Dementia in women more prevalent than men

Alzheimer’s disease is a difficult affliction to deal with. There is no cure, although there are now drugs that provide modest help. Some relief can also be found in mental exercises that involve complex reasoning, such as poker, which can easily be played at an online casino. However, there is a mystery surrounding Alzheimer’s, and dementia in general that is just being unravelled.

In most cases, diseases are not very selective about who they choose to target. But there are the rare exceptions. Dementia, including the subsequent Alzheimer’s disease, seems to have a gender preference, with a noticeable leaning towards afflicting women by a very significant margin. Although, of course, saying the condition itself has a preference is misleading. Instead, it is more accurate to say that circumstances are playing a very curious role.

It is only just recently that this massive gender bias is even being looked at, with a number of researchers buckling down and attempting to get to the bottom of this seemingly bizarre medical mystery. After all, it is speculated that the answers may not only provide incredibly important information on the nature of the afflictions, but also provide insight into combatting them.

How Big Is The Bias?

Most are not aware just how massive the gender bias is. As it stands today, around 50 million people are living with the affliction, with both genders taken into account. This is a substantial number as far as statistics go, making it one of the more serious health problems globally. But, the number is expected to increase to much greater heights, hitting 75 million by the time the calendars tick over to 2030. In terms of the gender bias, it is not an exaggeration to say that most of the 50 million sufferers are women.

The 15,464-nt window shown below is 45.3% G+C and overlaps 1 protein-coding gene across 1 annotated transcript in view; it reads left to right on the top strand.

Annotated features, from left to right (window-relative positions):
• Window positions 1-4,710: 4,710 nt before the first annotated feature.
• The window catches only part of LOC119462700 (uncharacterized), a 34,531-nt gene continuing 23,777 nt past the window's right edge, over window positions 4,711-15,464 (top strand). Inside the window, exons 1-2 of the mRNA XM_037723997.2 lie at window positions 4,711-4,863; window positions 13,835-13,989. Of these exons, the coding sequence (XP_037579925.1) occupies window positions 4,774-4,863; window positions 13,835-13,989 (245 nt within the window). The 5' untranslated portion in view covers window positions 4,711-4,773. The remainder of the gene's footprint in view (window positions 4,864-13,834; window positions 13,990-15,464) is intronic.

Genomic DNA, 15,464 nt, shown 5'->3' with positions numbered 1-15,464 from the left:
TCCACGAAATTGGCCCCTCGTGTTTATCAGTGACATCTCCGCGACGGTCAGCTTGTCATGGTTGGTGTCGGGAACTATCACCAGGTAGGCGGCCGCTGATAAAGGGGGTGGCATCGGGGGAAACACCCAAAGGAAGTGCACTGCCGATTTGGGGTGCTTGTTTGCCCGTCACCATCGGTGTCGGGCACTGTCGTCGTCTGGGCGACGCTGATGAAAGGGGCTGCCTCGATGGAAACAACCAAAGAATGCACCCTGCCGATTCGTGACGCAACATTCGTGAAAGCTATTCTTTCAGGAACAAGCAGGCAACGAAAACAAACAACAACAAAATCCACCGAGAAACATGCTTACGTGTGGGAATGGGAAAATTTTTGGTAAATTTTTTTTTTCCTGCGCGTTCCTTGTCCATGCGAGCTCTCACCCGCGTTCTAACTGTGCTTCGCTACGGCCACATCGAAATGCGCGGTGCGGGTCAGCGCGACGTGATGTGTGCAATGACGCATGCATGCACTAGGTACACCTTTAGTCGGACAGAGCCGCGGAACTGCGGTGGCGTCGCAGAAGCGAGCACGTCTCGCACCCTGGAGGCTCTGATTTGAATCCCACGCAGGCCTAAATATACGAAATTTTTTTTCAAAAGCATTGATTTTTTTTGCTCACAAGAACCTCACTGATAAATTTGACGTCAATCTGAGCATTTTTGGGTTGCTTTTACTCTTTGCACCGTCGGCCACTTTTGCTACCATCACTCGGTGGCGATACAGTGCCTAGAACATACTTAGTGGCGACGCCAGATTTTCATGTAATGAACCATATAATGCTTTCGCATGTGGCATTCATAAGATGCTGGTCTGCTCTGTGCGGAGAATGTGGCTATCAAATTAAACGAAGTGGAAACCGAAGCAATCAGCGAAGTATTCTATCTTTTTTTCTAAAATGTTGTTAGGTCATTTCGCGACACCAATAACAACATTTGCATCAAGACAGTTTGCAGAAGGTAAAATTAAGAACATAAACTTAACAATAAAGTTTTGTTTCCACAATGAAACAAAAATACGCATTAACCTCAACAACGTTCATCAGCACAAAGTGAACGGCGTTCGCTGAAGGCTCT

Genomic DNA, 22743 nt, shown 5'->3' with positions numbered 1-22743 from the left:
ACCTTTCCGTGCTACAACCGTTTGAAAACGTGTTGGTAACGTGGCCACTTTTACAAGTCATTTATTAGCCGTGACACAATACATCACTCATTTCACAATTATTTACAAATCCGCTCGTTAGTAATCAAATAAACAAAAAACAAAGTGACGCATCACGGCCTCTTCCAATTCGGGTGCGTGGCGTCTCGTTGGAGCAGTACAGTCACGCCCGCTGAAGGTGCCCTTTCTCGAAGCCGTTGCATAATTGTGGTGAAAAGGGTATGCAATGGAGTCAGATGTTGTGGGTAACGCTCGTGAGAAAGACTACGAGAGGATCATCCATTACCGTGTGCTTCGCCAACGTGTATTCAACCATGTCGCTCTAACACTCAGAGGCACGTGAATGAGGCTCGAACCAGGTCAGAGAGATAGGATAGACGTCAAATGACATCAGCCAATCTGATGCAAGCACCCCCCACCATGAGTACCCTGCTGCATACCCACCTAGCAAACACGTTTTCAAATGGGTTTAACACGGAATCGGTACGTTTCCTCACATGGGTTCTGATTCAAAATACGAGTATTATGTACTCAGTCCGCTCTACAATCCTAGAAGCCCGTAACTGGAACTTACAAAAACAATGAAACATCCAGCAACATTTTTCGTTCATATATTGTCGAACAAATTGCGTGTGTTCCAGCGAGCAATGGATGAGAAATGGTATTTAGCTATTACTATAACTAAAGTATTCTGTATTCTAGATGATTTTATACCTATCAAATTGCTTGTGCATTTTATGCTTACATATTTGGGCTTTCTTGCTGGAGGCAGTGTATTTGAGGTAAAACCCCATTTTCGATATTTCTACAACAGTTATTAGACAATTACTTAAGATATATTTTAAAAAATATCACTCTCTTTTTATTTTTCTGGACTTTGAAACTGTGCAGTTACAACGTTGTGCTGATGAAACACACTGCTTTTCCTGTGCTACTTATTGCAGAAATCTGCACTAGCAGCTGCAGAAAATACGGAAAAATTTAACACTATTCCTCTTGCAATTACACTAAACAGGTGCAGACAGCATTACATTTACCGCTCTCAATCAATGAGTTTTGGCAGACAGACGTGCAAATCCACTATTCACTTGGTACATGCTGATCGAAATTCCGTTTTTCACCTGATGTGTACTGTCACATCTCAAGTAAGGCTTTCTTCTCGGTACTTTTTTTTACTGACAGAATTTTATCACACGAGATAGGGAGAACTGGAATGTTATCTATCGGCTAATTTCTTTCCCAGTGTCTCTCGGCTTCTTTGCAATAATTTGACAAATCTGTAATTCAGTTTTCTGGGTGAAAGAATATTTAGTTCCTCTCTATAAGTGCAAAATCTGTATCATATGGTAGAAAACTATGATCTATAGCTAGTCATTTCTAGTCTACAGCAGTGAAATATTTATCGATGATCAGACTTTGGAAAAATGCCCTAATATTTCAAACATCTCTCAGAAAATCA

Deaths in Australia that are directly related to dementia are roughly three quarters women. This statistic is reflected in the United States, where it is estimated that two thirds of all those living with the affliction are likewise women. For further statistical evidence, take into account these last facts; women over 60 years old in the United States are about twice as likely to be diagnosed with dementia than breast cancer. Furthermore, in Wales and Australia it is the most common way for women to die.

Revealing The Facts

In some cases, it has been suggested that the bias is simply due to the fact that women often live longer than men. So, since the risk of cognitive related diseases increases with age, it would explain the gender bias. This explanation does hold some substance, but only up to a certain point. It should also be kept in mind that records show a massive decrease in male cases, ages 65 and up. Clearly there is more going on here.

One study has suggested that the link is a decrease in smoking, specifically in men. Since heart disease has historically been a more male-focused problem, related to more men being smokers than women, and given that heart disease has been linked to brain disorders, the numbers seem to balance out. On the other hand, another study has shown that Alzheimer’s may be linked to depression, and that women are more inclined to suffer from depression than men.


There are no solid conclusions, or hard proof about any of these theories. The situation can still be called an unsolved mystery. However, research is on going, and hopes are still high that hard answers will eventually be found.

As it stands, the gender bias remains, and only seems to be increasing. But with researchers still hard at work looking for answers, perhaps some more light will be shed on the situation soon. With that light, methods of fighting dementia may likewise become more focused, and a real cure found once and for all.

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